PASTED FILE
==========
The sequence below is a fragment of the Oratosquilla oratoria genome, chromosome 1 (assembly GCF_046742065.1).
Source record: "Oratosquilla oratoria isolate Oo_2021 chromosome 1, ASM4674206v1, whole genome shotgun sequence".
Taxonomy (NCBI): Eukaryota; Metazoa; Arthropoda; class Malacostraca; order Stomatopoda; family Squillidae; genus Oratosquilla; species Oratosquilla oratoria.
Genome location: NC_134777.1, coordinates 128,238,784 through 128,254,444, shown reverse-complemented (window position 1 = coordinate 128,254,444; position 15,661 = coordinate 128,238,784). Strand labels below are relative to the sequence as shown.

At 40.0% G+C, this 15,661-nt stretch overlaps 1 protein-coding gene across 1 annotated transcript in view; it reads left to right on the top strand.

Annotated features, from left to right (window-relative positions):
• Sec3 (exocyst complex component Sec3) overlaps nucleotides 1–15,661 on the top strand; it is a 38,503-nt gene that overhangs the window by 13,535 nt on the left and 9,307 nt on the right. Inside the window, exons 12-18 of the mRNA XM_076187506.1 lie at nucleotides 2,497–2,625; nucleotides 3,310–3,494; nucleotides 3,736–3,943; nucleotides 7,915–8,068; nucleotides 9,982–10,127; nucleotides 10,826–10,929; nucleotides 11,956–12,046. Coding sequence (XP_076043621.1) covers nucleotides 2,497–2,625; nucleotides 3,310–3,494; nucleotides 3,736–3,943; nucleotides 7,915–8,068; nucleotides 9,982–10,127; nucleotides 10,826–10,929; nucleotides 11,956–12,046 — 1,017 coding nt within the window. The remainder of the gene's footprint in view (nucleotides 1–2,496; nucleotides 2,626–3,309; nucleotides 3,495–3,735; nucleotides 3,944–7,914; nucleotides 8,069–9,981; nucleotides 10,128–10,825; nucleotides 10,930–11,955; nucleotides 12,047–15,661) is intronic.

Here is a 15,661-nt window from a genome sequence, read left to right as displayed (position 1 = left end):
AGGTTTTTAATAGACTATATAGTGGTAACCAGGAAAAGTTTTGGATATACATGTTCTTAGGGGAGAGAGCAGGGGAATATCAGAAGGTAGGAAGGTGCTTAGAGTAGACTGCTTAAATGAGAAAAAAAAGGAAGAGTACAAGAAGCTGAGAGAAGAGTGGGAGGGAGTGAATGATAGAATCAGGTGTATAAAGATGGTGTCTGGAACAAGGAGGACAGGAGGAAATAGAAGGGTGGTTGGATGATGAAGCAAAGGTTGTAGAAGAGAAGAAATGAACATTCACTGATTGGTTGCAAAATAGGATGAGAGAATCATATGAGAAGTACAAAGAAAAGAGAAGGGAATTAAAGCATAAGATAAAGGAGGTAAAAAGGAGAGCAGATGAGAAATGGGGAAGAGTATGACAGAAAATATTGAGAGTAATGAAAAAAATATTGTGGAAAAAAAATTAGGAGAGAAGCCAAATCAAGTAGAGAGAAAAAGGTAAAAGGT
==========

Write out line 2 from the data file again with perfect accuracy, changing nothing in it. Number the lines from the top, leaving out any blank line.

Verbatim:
Source record: "Oratosquilla oratoria isolate Oo_2021 chromosome 1, ASM4674206v1, whole genome shotgun sequence".